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Haiti Earthquake Displaces 300,000

In its first estimate, the United Nations reports about 10 percent of the housing in the Haitian capital Port-au-Prince has been destroyed, leaving some 300,000 people homeless. The UN says a full assessment of the damages inflicted by the powerful earthquake will take several days to complete.

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Lisa Schlein

In its first estimate, the United Nations reports about 10 percent of the housing in the Haitian capital Port-au-Prince has been destroyed, leaving some 300,000 people homeless.  The UN says a full assessment of the damages inflicted by the powerful earthquake will take several days to complete.

The United Nations says some 3.5 million people are living in areas affected by the earthquake. Nearly three million are in the capital, Port-au-Prince, which was most seriously affected. 

Aid agencies say it is too soon to know how many people were killed and injured. But, they say it is sure to be in the tens of thousands. 

In the meantime, a helicopter assessment of the stricken area has found 50 percent of some areas have been destroyed or seriously damaged, with many buildings completely collapsed.

A U.N. spokeswoman, Elizabeth Byrs, says a coordination center has been set up near the airport to oversee the increasingly complex humanitarian operation.  And, she says a reception center has been set up at the airport to help coordinate the many incoming teams and humanitarian aid.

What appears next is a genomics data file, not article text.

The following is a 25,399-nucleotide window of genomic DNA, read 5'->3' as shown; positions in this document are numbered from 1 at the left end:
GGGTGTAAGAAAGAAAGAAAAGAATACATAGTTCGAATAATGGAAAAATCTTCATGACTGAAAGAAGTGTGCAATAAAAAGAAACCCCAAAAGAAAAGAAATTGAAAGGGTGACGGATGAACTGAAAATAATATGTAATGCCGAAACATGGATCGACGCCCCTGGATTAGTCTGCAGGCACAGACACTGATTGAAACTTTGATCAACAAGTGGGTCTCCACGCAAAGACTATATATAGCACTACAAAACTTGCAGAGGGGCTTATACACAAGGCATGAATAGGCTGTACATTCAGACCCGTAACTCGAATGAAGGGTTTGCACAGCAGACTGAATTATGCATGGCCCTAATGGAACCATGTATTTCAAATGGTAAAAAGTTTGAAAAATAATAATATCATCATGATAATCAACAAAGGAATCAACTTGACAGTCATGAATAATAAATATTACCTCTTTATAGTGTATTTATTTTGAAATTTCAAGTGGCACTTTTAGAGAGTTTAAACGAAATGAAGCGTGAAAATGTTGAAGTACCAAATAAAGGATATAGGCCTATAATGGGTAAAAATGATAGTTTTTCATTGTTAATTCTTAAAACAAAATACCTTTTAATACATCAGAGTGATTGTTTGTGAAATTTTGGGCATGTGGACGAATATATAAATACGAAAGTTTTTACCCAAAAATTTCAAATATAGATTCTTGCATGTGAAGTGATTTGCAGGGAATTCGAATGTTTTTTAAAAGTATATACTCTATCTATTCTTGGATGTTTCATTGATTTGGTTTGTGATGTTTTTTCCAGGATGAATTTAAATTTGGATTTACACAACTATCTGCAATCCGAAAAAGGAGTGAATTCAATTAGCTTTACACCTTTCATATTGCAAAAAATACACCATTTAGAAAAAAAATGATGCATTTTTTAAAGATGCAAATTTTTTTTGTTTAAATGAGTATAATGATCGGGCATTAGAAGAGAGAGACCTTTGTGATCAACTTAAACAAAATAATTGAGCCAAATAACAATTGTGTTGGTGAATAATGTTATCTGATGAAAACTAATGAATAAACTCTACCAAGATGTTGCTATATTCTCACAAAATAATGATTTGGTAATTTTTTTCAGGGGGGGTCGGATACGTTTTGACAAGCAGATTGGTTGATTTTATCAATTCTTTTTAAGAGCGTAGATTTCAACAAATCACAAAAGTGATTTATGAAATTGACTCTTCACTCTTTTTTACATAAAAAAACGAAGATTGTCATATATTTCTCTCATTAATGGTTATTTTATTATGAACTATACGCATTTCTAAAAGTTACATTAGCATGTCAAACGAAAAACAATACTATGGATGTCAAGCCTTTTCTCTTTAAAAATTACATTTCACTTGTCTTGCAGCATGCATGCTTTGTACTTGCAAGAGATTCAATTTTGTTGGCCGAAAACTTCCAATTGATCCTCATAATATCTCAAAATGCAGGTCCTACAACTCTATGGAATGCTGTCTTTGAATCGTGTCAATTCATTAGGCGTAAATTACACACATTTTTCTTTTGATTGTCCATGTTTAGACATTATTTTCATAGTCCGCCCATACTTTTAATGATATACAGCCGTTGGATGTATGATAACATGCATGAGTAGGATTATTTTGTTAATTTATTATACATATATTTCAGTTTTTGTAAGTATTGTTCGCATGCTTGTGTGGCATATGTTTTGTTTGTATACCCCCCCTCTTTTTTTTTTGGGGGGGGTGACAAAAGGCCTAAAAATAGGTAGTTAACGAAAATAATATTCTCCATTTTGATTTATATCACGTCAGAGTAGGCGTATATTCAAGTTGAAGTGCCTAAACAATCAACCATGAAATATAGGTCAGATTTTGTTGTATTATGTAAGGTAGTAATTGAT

In addition, she says an air bridge is being established with the Dominican Republic from Santo Domingo to Port-au-Prince.

"Another shuttle will be put in place, established by the peacekeeping forces - a shuttle with airplanes with the capacity of between 30 and 40 passengers," she said. 

The World Food Program and International Organization for Migration report they distributed food and non-food items Thursday to 4,000 survivors in Port-au-Prince. They will continue with the emergency distribution today, Friday.

World Food Program spokeswoman, Emilia Casella, says WFP's warehouses have been seriously damaged but food stocks appear to be intact. In any case, she says that the food in the warehouses is not appropriate for the current needs.

She says people caught in the earthquake are unable to cook and require ready-to-eat foods.

"What the World Food Program is now looking at is aiming to reach initially about two million people who are affected by Tuesday's earthquake with an emergency operation that will start by calling for 14 million humanitarian daily rations which would be enough to feed two million people for about 30 days," she said. 

Thousands of corpses are strewn along the streets of Port-au-Prince and environs. A World Health Organization spokesman, Paul Garwood, says collecting and disposing of the corpses is of primary concern.

"The presence of dead bodies in a community does not pose a public health risk," he noted. "That has got to be stressed and made clear. There has been inaccurate reporting to that fact… At the same time, there is an obvious psycho-social mental health aspect to this. People do not want to see this. And, if you are a family member of someone who has passed away, anyone seeing this kind of tragedy has to be responded to. We work with that kind of urgency." 

Garwood says the scale of this disaster is overwhelming.  He says there is an urgent need for more body bags so laying the corpses to rest is done in an appropriate way.

He says WHO does not recommend mass graves.  Rather, in cases where there are large numbers of bodies, he says WHO advises that bodies be placed in shallow ditches.

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